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Apple & Google directed by Senator Paul Wyden to pull Saudi tracking app

 

Oregon Senator Ron Wyden has issued a letter to Apple CEO Tim Cook and Google CEO Sundar Pichai, calling on the pair to pull an app used to track the movements of Saudi women.

Absher

“It is hardly news that the Saudi monarchy seeks to restrict and repress Saudi women, but American companies should not enable or facilitate the Saudi government’s patriarchy,” Sen. Wyden wrote in part of the letter. “By permitting the app in your respective stores, your companies are making it easier for Saudi men to control their family members from the convenience of their smartphones and restrict their movement. This flies in the face of the type of society you both claim to support and defend.”

The app, Absher, is operated by the Saudi government and has innocuous purposes like paying parking fines, but can also be used to monitor and limit the travel activity of wives and daughters under a man’s guardianship, even canceling those permissions entirely. Although Saudi Arabia has loosened some of its old policies toward women —for instance by letting them drive — the country remains very patriarchal.

Groups like Human Rights Watch and Amnesty International have expressed concern about Apple and Google’s continued hosting of the app. Human Rights Watch in particular has suggested that the companies could simply ask Saudi Arabia to remove guardianship options and resubmit.

Apple has yet to publicly comment on the matter, but the company is often an outspoken proponent of human rights, including those concerning gender and race. It has repeatedly shut down attempts to set up a human rights committee, however, and has been accused of maintaining double standards, turning a blind eye to abuses in the Middle East and China in order to preserve its business interests.

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Casper enters smarthome gear with iPhone-connected Glow bedside lamp

 

Casper, until now known for its mattresses, on Tuesday launched the Glow — a bedside sleep light with its own gesture and iPhone controls.

Casper Glow

Physically resembling Apple’s HomePod, the Glow‘s main feature is automatically adjusted color temperature. One gesture, for instance, will trigger a 45-minute transition from bright conventional lighting to a dim red before shutting off. On the flipside of sleep it can gradually wake owners up over the course of 30 minutes, using a time picked in a companion iPhone app. Functionally this is similar to smartbulbs by companies like Philips and LIFX.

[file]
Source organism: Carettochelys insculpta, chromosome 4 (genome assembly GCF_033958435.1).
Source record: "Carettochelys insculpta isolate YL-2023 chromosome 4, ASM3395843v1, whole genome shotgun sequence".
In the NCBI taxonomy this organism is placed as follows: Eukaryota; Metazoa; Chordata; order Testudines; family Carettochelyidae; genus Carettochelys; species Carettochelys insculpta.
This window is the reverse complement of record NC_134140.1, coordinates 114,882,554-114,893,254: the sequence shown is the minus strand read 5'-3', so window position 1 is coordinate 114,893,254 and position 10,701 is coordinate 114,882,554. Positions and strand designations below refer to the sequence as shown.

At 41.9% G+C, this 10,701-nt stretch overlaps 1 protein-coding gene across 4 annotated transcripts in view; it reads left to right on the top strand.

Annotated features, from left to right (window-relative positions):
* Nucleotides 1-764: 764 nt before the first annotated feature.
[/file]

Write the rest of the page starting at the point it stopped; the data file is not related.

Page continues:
A gyroscope sensor lets owners control brightness by twisting. The product can be taken off its wireless charging station for walking around at night, and shaken to trigger a low-level lantern setting. A built-in battery is said to run for up to 7 hours during continuous use.

The iPhone app also lets owners control power, pick from five preset modes, and sync multiple Glows together. So far Casper hasn’t announced support for Apple HomeKit, Amazon Alexa, or any other third-party smarthome platforms.

Casper Glow iPhone app

A single Glow costs $89. People wanting a pair can get them for $169.

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Apple exec admits Qualcomm was the only option for 4G in the iPhone for years

 

Potentially aiding Qualcomm’s trial defense against the U.S. Federal Trade Commission, Apple has admitted that for years, there was no other realistic option but Qualcomm when it wanted 4G modems for iPhones.

Apple iPhone 7 Plus

While the company considered alternatives like Broadcom, Ericsson, and Intel as far back as 2012, none of them could meet specifications, Apple’s director of cellular systems architecture Matthias Sauer said in testimony on Jan. 18, as reported by Bloomberg. The company relied on Qualcomm 4G modems until 2016’s iPhone 7.

Apple did consider using Intel for a 2014 iPad, Sauer added, but skipped the idea out of business reasons and a decision that it didn’t need the specifications it had been looking for, such as carrier aggregation.

The FTC’s lawsuit accuses Qualcomm of antitrust violations by forcing chip buyers to sign patent licenses at inflated rates. The Commission rested its case last week.

Qualcomm has defended its practices by a number of means, for example pointing to the high cost of innovation. Apple though has called the chipmaker’s demands “onerous,” at one point asking Apple to cross-license all its intellectual property to get a direct license for standards-essential patents, something Apple decided to skip.

COO Jeff Williams recently revealed that Apple wanted to return to a mix of Intel and Qualcomm modems for 2018 iPhones, but was shot down by Qualcomm CEO Steve Mollenkopf. The two companies have been engaged in a global legal war since 2017, instigated by Apple, which sued over nearly $1 billion in rebates allegedly withheld as retaliation for cooperation with antitrust investigators.

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Apple again starts selling iPhone SE, this time on clearance for $249

 

Apple returned the iPhone SE to its U.S. online store on Saturday, but only as part of a clearance effort to seemingly liquidate the remaining stock of the discontinued handset.

At a new special price, those who are interested can grab a brand new, unopened iPhone SE for only $249 with 32GB or 128GB for $299. They come fully unlocked sporting the same specs as when it was introduced in 2016. As a refresher, the iPhone SE includes the A9 Apple processor, Touch ID, and the four-inch form factor.

Those current prices are $100 and $150 off respectively compared to Apple’s prices before the phone was removed from sale.